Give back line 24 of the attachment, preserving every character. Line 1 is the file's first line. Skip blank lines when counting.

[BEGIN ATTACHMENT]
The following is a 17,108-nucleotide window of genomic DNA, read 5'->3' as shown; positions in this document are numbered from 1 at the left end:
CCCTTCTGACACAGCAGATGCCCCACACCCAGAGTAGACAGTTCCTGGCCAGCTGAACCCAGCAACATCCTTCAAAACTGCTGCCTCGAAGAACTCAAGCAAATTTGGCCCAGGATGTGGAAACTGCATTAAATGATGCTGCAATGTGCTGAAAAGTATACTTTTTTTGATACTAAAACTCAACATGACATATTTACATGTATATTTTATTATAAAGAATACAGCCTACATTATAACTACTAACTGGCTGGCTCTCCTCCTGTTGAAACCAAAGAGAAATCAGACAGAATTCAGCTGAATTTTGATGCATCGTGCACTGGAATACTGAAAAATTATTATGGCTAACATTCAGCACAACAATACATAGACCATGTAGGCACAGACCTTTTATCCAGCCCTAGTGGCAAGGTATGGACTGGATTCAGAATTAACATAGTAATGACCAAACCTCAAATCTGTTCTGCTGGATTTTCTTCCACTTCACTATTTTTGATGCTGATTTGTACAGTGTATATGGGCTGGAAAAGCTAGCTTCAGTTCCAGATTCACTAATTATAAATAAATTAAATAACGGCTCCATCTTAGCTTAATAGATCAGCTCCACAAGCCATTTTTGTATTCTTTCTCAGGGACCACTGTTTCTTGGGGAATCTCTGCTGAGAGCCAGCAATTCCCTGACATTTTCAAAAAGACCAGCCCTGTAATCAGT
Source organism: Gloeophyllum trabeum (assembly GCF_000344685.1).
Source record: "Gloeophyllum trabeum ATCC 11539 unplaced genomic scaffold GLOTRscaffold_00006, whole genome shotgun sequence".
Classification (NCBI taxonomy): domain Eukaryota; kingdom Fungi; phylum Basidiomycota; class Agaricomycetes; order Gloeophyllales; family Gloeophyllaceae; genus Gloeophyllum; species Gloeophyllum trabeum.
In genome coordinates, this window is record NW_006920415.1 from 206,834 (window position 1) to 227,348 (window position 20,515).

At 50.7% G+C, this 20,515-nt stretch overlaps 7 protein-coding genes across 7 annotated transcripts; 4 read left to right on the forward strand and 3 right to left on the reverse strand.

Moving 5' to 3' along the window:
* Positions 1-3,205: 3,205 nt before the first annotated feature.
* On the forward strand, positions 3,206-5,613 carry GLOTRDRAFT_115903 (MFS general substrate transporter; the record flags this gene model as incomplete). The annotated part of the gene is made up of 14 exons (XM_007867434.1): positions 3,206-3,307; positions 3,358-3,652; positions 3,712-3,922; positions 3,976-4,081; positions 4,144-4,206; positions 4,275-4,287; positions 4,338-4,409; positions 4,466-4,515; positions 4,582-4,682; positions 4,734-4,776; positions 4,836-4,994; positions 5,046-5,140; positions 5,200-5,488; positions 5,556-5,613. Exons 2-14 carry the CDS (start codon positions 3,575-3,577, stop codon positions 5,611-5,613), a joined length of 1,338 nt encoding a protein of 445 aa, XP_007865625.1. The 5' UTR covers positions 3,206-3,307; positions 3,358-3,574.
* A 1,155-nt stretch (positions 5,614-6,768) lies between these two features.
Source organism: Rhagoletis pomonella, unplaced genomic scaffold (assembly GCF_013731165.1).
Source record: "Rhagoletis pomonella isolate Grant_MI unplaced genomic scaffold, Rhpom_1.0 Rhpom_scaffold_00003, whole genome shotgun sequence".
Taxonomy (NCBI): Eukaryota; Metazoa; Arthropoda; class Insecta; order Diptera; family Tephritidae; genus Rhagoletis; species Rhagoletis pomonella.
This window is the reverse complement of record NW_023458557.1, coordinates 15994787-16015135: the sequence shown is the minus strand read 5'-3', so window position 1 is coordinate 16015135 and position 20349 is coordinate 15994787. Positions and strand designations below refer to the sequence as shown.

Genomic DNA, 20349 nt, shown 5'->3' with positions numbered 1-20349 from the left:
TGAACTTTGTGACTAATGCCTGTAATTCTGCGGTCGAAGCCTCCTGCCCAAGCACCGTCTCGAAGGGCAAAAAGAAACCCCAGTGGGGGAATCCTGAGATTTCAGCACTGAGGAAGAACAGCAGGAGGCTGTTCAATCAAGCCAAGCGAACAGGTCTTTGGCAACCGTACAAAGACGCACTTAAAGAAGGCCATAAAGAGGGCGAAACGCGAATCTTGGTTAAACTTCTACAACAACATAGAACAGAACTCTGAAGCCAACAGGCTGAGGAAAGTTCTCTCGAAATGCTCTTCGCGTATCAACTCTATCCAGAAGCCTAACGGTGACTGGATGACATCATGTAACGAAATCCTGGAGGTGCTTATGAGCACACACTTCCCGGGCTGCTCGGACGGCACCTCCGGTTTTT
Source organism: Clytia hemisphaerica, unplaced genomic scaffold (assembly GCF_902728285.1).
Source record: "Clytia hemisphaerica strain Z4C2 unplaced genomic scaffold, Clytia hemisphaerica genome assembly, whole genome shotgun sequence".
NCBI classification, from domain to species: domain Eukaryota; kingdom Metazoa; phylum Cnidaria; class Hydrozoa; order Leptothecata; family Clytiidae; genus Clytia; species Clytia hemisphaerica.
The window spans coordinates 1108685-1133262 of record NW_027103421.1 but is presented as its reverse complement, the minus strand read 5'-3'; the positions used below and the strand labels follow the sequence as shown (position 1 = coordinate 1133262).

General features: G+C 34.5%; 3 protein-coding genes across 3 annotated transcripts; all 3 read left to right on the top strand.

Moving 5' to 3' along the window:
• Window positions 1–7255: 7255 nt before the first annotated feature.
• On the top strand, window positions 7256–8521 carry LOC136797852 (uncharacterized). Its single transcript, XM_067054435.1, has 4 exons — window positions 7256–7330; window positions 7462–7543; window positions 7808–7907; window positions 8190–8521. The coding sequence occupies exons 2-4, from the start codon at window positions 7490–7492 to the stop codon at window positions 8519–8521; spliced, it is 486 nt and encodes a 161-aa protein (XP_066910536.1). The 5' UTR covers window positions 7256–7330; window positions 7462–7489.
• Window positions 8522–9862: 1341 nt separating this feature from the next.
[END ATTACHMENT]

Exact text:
• Window positions 1–7255: 7255 nt before the first annotated feature.